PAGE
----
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Highway 12 project options rattle farmers

Sean Ryan

Eileen and James Dempsey’s 100-acre farm would be sliced down the middle by a proposed extension of Highway 12 between Elkhorn and Whitewater.

The couple rents the square-shaped farm to a neighbor who grows corn and soybeans. But the state has had on its planning maps since 1967 a proposed route for a Highway 12 extension that would cut through the middle of the farm and leave the Dempseys with two 50-acre triangles.

The triangle shapes, plus the inability to cross the four-lane highway to get from one field to another, would make the land much less attractive to farmers, Eileen Dempsey said.

“With farm equipment now, it’s big, you want a big field,” she said. “If you have a little, chopped-up field, people don’t want to come in there.”

The extension project would shorten the route between the Illinois border and Madison and reduce traffic congestion on the existing two-lane Highway 12, which is now more of a local street than a highway, going north from Elkhorn, then west toward Whitewater.

The extension plan, which would require a new right-of-way to create a straight route from Elkhorn to Whitewater, has stirred up residents in the small communities along the route. The estimated $116.7 million project budget includes $16.7 million to acquire 291 agricultural acres, 40 homes and one business.

But an optional plan is equally unpopular. Planners are considering simply widening Highway 12 to four lanes along its current route. The proposed $64.2 million for that option would require the state to buy 11 homes and eight businesses.

More than 600 people living and working along Highway 12 signed a petition against the widening plan, and some residents hired an attorney to oppose the option.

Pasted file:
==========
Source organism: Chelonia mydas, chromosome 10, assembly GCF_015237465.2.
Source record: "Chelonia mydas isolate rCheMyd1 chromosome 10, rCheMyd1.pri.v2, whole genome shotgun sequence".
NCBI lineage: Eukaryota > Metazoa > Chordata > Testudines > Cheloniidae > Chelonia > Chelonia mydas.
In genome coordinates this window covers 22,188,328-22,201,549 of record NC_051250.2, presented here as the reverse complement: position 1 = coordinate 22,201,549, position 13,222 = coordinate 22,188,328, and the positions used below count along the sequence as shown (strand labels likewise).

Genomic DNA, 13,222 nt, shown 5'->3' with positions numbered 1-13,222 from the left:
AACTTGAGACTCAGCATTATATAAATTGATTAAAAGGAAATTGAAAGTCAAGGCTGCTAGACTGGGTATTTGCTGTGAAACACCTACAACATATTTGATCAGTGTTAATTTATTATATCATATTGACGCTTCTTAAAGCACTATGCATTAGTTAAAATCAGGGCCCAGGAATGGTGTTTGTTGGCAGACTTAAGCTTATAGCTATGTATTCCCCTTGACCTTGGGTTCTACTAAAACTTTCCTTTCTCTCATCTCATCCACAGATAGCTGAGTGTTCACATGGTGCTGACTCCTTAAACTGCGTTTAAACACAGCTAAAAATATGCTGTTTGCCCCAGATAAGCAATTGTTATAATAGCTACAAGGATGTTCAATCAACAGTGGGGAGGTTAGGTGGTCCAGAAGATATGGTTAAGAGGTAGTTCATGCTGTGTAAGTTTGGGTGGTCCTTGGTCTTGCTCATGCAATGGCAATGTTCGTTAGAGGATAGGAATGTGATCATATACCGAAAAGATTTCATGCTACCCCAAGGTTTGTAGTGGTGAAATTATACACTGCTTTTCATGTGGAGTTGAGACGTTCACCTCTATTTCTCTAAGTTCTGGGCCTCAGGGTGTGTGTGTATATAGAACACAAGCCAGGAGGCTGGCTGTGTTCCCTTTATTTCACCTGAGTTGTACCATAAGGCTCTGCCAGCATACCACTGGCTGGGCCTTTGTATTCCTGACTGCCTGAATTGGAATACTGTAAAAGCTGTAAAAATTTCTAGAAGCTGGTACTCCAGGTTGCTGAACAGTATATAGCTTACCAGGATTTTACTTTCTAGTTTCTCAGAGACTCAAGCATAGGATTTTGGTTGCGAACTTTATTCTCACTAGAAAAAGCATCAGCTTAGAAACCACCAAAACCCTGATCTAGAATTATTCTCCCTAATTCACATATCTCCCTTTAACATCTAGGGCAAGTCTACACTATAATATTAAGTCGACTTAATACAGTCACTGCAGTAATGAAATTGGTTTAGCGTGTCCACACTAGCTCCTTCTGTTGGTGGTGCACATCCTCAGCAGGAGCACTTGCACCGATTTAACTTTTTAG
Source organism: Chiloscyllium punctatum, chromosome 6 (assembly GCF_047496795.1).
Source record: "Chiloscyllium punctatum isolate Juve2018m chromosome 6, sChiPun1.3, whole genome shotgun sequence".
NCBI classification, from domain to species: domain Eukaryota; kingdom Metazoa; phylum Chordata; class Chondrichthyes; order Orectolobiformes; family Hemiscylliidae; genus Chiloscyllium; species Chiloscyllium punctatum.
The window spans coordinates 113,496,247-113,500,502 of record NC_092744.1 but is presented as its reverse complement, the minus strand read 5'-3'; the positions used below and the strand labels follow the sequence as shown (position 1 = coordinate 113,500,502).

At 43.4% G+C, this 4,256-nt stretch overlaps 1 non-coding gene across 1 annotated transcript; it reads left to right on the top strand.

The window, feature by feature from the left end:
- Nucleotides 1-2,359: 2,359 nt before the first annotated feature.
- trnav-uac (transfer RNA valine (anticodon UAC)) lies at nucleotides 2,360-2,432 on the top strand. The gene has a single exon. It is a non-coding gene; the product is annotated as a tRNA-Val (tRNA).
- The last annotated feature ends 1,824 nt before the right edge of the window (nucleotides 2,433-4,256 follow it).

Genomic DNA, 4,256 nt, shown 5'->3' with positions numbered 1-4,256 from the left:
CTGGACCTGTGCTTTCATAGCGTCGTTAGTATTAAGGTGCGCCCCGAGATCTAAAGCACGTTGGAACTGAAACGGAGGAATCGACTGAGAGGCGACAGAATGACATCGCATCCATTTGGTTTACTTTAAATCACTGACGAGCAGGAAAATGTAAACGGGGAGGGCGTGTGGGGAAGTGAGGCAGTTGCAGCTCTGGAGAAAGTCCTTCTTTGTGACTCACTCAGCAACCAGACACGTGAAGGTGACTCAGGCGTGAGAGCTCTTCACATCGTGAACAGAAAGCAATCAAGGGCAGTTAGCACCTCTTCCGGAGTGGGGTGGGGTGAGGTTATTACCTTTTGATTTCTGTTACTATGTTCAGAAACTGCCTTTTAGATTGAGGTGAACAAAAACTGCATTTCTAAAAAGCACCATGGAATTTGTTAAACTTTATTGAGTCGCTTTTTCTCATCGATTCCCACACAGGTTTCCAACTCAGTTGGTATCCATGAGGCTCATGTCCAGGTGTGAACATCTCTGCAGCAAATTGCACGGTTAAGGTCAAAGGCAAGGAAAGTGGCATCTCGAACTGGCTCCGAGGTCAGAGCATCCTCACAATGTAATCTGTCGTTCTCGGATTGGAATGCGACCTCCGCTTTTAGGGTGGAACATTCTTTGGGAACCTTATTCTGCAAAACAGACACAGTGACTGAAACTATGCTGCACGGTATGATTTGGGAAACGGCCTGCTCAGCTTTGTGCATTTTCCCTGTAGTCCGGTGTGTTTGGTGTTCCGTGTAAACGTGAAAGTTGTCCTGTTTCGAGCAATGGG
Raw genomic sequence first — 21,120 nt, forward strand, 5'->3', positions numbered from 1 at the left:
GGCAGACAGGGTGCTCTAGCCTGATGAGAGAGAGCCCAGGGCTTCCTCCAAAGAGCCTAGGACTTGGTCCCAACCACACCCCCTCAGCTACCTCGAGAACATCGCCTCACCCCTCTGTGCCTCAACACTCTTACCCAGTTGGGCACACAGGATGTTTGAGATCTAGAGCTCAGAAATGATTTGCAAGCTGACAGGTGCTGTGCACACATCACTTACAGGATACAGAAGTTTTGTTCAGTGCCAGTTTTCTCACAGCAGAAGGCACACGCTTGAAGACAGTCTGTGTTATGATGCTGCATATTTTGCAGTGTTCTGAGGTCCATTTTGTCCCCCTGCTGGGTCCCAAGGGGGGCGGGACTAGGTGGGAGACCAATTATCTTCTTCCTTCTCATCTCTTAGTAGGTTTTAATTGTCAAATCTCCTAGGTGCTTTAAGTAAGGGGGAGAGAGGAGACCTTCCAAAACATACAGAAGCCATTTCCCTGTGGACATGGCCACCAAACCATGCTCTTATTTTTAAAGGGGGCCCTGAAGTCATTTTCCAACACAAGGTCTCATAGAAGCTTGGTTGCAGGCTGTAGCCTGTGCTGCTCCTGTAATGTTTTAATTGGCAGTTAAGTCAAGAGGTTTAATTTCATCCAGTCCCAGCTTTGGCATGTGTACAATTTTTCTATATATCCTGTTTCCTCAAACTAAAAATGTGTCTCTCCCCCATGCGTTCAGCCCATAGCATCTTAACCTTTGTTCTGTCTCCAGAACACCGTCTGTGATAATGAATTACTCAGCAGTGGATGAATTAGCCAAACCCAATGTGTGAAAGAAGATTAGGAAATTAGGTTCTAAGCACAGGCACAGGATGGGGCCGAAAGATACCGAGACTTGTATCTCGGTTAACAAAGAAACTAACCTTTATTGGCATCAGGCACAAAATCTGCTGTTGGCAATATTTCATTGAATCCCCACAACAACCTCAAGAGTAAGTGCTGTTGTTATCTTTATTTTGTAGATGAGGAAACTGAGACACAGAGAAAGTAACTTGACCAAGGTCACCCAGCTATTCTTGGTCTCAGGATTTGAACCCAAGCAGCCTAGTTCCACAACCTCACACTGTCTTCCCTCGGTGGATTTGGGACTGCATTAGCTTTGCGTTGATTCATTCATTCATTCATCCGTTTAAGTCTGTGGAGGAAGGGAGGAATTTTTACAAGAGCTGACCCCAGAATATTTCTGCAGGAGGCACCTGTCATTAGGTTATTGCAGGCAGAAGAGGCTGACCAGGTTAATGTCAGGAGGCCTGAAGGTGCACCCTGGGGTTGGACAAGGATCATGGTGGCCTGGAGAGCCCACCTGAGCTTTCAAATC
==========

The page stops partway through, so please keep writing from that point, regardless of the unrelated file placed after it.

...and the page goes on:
“We do not wish to give up any more property,” said Jeff Bluhm, executive director of Lutherdale Ministries, which owns a Bible camp bordering Highway 12. “That land is valuable to us, and we want to keep it.”

Eileen Dempsey said a big problem is the Wisconsin Department of Transportation has not completed detailed studies to identify who will be affected by either option. The proposed route for the Highway 12 extension through the Dempsey farm was drawn up more than 40 years ago and could be changed as WisDOT refines its proposal, she said.

“This is why we need the study,” she said, “because we don’t know. We’re getting all upset over something that might not happen.”

More than 100 residents attended a Thursday afternoon hearing in Elkhorn to discuss the two options. A local advisory committee to the Southeastern Wisconsin Regional Planning Commission voted to oppose the widening option but told WisDOT to conduct planning studies on both options as soon as possible.

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